“Aquarius”: Nostalgic Brazilian Thriller Doesn’t Quite Fulfil Its Promise

“Aquarius”, former film critic Kleber Mendonça Filho’s second feature film starring Brazilian screen legend Sonia Braga, had quite an eventful Cannes premiere yesterday with the film’s crew taking out printed A4 sheets with slogans against President Rousseff’s impeachment while mounting the red carpet staircase. This was met with applause inside the Grand Théatre Lumière, that continued once the “Aquarius” crew made their entrance into the theatre still displaying the Dilma support slogans.

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“Aquarius” stars Brazilian veteran Sonia Braga as retired music journalist/writer Clara, living a relaxed beachfront retirement in a seaside building named “Aquarius” in the posh part of Recife’s coastal strip. Most of the neighbours have left the ageing bourgeois building, their apartments having been bought out by a powerful property developer who plans to raze the “Aquarius” and build a high-rise apartment building similar to the ones sprouting along the coastal avenue in its stead. Clara is the last hold out, rejecting a generous purchase offer and proclaiming her intention to die in her apartment both to the harassing property developer Diego (superbly nuanced, smilingly menacing Humberto Carrao) and to her own three children. Upon her refusal, the building company engages in a subtle campaign of harassment and intimidation intended to force Clara out. Seemingly unintentional incidents such as an orgy in the apartment above Clara’s, a church assembly in the building, culminate in a deliberate termite infestation.

After the generous applause for the film crew and the schoolboy admiration with which festival director Thierry Frémaux introduced Sonia Braga, I went into the film wanting to like it. And indeed, the one standout aspect of “Aquarius” is Sonia Braga’s character, whose side we virtually never leave. Running at 2h 20min, a majority of screen time is taken up by admiring close-ups and medium shots of Clara dosing, walking to and from the beach or dancing around her apartment to music clearly beloved of the filmmaker. All this is aesthetically accomplished: Braga is indeed a statuesque muse-like presence, the epitome of old-school classy sophistication and as such is the ideal personification of the film’s central premise. “Aquarius” is a nostalgic manifesto against the relentless encroachment of modernity (with multiple reference to mp3 music and Facebook) over an almost bygone past where music was better (Mendonça Filho seems to be a fan of Queen and Villa-Lobos, as well as Brazilian jazz, treating us to voluptuous sequences of Clara savouring their music), relations between people were not constantly mediated by technology and life had a more human scale (all the building’s children played in the courtyard and nobody locked their doors).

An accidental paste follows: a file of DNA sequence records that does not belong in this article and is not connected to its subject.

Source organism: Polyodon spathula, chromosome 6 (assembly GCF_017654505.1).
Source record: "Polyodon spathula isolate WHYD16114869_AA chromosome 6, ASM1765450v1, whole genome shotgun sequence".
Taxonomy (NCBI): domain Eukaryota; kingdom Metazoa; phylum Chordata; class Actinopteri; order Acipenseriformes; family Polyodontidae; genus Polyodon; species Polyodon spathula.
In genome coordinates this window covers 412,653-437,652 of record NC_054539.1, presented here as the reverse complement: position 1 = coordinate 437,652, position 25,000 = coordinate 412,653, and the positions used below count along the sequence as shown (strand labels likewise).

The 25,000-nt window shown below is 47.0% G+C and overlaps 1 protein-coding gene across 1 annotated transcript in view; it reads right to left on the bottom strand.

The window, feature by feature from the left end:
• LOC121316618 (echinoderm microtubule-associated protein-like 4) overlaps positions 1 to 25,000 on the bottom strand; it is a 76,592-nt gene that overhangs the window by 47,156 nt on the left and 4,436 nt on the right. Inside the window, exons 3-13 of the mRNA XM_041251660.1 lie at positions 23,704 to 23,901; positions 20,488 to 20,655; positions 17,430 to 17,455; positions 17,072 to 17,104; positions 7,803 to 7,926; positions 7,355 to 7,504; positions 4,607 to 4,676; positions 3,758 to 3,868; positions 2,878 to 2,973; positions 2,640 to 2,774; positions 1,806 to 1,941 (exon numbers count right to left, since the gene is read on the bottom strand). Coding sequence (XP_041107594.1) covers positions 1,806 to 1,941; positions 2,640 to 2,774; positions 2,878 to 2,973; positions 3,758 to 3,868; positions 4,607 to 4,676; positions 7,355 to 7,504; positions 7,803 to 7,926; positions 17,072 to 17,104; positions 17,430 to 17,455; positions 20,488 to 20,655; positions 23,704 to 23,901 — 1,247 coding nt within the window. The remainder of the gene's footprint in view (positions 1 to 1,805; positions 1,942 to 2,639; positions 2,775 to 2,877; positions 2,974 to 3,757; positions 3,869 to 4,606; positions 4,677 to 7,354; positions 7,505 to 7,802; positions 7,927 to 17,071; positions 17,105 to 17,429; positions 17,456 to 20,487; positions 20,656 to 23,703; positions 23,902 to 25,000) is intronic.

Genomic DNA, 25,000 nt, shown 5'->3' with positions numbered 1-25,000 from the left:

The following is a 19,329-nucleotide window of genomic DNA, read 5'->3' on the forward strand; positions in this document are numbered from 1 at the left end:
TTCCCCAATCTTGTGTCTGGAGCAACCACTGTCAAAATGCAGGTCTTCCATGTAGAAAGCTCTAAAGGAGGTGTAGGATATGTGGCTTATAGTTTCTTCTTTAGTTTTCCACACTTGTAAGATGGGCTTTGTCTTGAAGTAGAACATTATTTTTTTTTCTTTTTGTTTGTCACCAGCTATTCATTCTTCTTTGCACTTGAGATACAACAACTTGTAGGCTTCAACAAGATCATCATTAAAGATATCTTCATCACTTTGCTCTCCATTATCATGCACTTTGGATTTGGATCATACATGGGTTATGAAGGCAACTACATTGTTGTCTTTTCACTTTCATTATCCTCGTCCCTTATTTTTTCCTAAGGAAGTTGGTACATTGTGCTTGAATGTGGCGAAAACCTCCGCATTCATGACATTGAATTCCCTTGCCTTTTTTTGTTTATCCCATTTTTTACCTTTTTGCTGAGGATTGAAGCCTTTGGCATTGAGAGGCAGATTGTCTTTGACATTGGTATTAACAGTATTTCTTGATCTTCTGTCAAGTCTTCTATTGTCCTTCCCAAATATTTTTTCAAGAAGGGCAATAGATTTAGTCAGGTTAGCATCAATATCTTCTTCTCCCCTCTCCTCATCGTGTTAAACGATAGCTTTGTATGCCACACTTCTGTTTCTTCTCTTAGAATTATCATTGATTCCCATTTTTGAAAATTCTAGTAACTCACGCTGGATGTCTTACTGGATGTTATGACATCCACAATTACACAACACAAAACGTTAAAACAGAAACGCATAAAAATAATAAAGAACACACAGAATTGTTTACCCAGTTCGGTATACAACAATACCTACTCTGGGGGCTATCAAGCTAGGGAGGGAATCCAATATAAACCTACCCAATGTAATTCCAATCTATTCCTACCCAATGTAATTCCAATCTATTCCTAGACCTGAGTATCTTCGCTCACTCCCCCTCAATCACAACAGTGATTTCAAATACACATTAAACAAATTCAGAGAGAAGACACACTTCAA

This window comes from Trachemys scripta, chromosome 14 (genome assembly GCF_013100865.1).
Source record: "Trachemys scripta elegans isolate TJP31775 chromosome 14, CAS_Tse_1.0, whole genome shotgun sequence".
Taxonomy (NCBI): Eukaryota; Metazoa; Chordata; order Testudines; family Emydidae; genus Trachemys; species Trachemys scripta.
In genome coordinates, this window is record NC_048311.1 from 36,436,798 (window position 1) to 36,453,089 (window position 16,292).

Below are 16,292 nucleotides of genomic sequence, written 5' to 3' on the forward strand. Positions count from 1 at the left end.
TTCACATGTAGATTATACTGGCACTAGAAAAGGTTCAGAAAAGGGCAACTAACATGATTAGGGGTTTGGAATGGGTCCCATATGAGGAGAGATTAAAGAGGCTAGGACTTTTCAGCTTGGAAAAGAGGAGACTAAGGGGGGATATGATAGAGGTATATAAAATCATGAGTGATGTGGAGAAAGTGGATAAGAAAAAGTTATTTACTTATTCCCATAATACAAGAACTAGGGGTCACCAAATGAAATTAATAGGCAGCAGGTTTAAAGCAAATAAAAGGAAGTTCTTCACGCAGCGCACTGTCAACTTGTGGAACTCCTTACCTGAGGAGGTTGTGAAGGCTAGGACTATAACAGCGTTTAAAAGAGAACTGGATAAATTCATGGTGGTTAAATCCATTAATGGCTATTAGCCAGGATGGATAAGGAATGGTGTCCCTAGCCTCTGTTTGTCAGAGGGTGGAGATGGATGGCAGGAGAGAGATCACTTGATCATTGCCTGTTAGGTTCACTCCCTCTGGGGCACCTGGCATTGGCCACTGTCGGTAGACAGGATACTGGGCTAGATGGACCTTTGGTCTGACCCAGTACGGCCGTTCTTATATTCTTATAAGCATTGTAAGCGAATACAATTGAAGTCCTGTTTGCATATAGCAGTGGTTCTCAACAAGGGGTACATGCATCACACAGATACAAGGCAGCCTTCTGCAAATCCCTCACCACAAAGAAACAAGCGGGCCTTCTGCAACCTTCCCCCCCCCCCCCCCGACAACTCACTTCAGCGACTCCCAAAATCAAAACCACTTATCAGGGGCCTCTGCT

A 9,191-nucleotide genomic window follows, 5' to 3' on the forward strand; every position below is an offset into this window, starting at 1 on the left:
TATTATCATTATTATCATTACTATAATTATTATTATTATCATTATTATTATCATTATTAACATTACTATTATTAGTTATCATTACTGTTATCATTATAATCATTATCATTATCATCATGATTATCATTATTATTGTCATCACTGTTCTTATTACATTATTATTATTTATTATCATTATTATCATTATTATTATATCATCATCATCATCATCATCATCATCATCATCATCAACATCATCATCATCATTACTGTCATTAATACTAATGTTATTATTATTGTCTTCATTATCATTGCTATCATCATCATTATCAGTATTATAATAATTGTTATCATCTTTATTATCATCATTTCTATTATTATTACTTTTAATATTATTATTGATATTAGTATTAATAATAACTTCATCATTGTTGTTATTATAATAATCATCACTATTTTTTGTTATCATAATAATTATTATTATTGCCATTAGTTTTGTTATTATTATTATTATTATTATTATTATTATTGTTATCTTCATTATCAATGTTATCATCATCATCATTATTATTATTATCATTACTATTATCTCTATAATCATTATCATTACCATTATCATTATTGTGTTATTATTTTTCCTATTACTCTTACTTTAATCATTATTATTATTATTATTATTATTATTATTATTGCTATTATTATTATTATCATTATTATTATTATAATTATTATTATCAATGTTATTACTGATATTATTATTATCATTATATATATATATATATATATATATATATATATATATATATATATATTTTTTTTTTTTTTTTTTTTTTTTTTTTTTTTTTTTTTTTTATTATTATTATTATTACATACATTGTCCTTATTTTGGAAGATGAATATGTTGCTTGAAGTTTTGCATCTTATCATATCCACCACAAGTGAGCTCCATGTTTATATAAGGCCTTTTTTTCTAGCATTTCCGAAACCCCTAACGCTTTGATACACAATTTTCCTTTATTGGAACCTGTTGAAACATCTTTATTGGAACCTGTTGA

In addition to the wistful soundtrack, the film’s cinematography does justice to the prettiness of the Recife coastline, the impeccable interior design of Clara’s apartment, and Clara’s own divine sensuality (the director seems particularly fond of her luxurious hair, focusing on it scene after scene) even as she’s definitively entered old age. What more suitable trope, then, for the nostalgia over the past’s beauty than casting a stunning beauty past her prime.

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The downside of “Aquarius” is that the plot appears somewhat watered down shifting its focus between the thriller aspects, the music tributes, and the never-ending homage to Braga the actress. So it ends up looking like the film is trying to convey too many things at once and in the process relaxes its grip somewhat. There are unwarranted sequences involving minor characters of no import to the main plot (such as the nephew and his girlfriend, or the maid’s birthday), as well as a fortuitous encounter with a former colleague who lets Clara in on some compromising archives that could help her case against the construction company even though he is apparently involved with them, that is borderline credible. I get the sense the end result would have benefited from trimming down some of these extraneous episodes and instead writing up the harassment sub-plot.

Even so, “Aquarius” remains sensuous, classy and difficult not to enjoy.

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